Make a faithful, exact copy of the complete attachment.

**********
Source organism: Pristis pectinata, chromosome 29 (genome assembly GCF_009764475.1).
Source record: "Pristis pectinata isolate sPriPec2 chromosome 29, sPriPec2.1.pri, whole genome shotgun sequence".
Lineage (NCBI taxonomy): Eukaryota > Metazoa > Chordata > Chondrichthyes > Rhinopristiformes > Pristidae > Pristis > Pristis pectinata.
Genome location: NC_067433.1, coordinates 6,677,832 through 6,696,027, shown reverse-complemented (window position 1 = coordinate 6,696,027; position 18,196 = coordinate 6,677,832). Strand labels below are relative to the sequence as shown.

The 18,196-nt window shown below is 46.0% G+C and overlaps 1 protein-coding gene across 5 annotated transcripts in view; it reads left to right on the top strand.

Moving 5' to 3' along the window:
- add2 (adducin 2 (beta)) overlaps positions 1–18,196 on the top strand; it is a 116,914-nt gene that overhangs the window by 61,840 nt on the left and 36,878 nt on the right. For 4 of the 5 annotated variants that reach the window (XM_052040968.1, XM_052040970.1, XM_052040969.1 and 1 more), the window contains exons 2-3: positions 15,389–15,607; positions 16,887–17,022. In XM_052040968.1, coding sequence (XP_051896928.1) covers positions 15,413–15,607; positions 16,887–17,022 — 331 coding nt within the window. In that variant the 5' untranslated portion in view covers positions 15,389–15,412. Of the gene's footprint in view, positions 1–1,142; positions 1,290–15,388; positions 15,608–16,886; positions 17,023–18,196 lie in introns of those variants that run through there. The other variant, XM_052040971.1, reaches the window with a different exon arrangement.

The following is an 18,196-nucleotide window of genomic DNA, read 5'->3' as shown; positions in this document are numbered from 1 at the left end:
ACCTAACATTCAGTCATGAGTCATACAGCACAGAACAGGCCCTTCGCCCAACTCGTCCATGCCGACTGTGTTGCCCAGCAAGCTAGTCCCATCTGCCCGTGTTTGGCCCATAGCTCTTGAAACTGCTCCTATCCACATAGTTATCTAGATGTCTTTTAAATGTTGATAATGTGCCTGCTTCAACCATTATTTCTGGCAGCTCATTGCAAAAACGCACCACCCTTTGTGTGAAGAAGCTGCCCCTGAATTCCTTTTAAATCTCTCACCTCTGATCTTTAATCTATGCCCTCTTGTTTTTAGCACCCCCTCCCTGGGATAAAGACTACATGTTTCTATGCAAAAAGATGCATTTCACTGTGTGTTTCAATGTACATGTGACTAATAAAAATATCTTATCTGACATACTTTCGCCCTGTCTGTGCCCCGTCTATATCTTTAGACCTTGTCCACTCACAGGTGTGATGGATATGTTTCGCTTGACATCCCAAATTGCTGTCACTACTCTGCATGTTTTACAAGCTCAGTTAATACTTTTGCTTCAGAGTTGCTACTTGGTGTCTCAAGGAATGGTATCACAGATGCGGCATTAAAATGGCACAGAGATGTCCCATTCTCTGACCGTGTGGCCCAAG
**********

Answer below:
Source organism: Pristis pectinata, chromosome 29 (genome assembly GCF_009764475.1).
Source record: "Pristis pectinata isolate sPriPec2 chromosome 29, sPriPec2.1.pri, whole genome shotgun sequence".
Lineage (NCBI taxonomy): Eukaryota > Metazoa > Chordata > Chondrichthyes > Rhinopristiformes > Pristidae > Pristis > Pristis pectinata.
Genome location: NC_067433.1, coordinates 6,677,832 through 6,696,027, shown reverse-complemented (window position 1 = coordinate 6,696,027; position 18,196 = coordinate 6,677,832). Strand labels below are relative to the sequence as shown.

The 18,196-nt window shown below is 46.0% G+C and overlaps 1 protein-coding gene across 5 annotated transcripts in view; it reads left to right on the top strand.

Moving 5' to 3' along the window:
- add2 (adducin 2 (beta)) overlaps positions 1–18,196 on the top strand; it is a 116,914-nt gene that overhangs the window by 61,840 nt on the left and 36,878 nt on the right. For 4 of the 5 annotated variants that reach the window (XM_052040968.1, XM_052040970.1, XM_052040969.1 and 1 more), the window contains exons 2-3: positions 15,389–15,607; positions 16,887–17,022. In XM_052040968.1, coding sequence (XP_051896928.1) covers positions 15,413–15,607; positions 16,887–17,022 — 331 coding nt within the window. In that variant the 5' untranslated portion in view covers positions 15,389–15,412. Of the gene's footprint in view, positions 1–1,142; positions 1,290–15,388; positions 15,608–16,886; positions 17,023–18,196 lie in introns of those variants that run through there. The other variant, XM_052040971.1, reaches the window with a different exon arrangement.

The following is an 18,196-nucleotide window of genomic DNA, read 5'->3' as shown; positions in this document are numbered from 1 at the left end:
ACCTAACATTCAGTCATGAGTCATACAGCACAGAACAGGCCCTTCGCCCAACTCGTCCATGCCGACTGTGTTGCCCAGCAAGCTAGTCCCATCTGCCCGTGTTTGGCCCATAGCTCTTGAAACTGCTCCTATCCACATAGTTATCTAGATGTCTTTTAAATGTTGATAATGTGCCTGCTTCAACCATTATTTCTGGCAGCTCATTGCAAAAACGCACCACCCTTTGTGTGAAGAAGCTGCCCCTGAATTCCTTTTAAATCTCTCACCTCTGATCTTTAATCTATGCCCTCTTGTTTTTAGCACCCCCTCCCTGGGATAAAGACTACATGTTTCTATGCAAAAAGATGCATTTCACTGTGTGTTTCAATGTACATGTGACTAATAAAAATATCTTATCTGACATACTTTCGCCCTGTCTGTGCCCCGTCTATATCTTTAGACCTTGTCCACTCACAGGTGTGATGGATATGTTTCGCTTGACATCCCAAATTGCTGTCACTACTCTGCATGTTTTACAAGCTCAGTTAATACTTTTGCTTCAGAGTTGCTACTTGGTGTCTCAAGGAATGGTATCACAGATGCGGCATTAAAATGGCACAGAGATGTCCCATTCTCTGACCGTGTGGCCCAAG